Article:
By Muhammad Abutahir
Serverless Password Manager using AWS KMS and Amazon DynamoDB Part-3
This blog is independent of the previous blog, if you are looking only for data modeling with DynamoDB, you can still read through it.
Also, check out the following blogs:
Alright with that said, let’s get started. From the previous blog, we got a fair idea about DynamoDB and its key features, in this blog I will talk about how to come up with a data model that fits our application’s needs. I will go through my story of how I designed my data model.
What is Data Modeling?
Whenever we design an application, the first thing we need to think about beforehand is how we are going to store our data, because once the data model is designed, coming up with APIs is a piece of cake. Trust me, all the rest APIs are generally coupled with CRUD operations on DB, accessing and manipulating the data is simple. Hence the primary focus of any developer or an engineer is coming up with that magic data model which lets us access the data very smoothly. Modeling the data is like creating the blueprint of the application.
Data modeling with Relational databases
When it comes to relational databases, developers generally create different tables for different entities, while this keeps the data clean and separate, it also has many drawbacks. Duplication of data is one of them, also there are other issues like performance. This is generally called structured data, for example, taking the application that we are building to store the credentials, we might want to store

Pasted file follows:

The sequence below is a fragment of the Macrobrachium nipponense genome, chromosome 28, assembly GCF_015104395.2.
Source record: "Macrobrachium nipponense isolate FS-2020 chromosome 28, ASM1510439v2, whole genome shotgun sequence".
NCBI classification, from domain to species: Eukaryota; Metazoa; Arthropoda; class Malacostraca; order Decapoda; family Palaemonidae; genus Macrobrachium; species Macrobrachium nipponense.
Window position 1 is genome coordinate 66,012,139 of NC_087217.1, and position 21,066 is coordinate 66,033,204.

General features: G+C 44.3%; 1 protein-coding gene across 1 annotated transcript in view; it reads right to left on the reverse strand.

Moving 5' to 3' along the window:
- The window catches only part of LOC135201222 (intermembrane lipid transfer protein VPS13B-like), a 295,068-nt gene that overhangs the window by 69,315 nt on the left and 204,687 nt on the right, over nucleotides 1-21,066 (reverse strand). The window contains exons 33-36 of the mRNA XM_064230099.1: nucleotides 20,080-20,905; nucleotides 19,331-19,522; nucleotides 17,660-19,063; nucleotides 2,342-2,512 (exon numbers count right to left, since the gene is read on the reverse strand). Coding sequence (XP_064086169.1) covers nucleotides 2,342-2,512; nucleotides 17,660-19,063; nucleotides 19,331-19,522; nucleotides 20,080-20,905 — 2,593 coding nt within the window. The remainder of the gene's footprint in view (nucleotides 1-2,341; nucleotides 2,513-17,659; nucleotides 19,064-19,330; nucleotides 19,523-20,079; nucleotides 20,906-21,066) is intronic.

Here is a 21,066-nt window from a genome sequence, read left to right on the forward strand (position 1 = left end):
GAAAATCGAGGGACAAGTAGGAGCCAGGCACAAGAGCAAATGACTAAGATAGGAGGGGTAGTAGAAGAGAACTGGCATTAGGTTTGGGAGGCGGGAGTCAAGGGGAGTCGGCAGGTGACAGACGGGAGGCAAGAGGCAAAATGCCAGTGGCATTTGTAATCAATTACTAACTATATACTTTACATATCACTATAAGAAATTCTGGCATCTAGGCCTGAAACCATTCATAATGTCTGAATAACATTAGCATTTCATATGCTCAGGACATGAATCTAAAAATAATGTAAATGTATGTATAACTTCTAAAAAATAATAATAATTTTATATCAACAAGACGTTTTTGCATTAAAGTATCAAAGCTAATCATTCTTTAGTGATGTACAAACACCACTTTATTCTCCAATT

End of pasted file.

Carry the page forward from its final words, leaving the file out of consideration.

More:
users separately and other information related to the
credentialsin a separate table.
We can have these columns in the users table:
Visual Image for users table in RDB
and we can have the following columns for the credentials table:
Visual Image for credentials table in RDB
where we can make
user_id a foreign key and link it to the user’s table.
What is a major drawback in RDBMS data modeling?
For our small application, this is a very simple example and
user_id can be considered as one duplicate data column. But think about a large application like e-commerce where there are so many entities involved, and linking the entities according to our application increases duplication.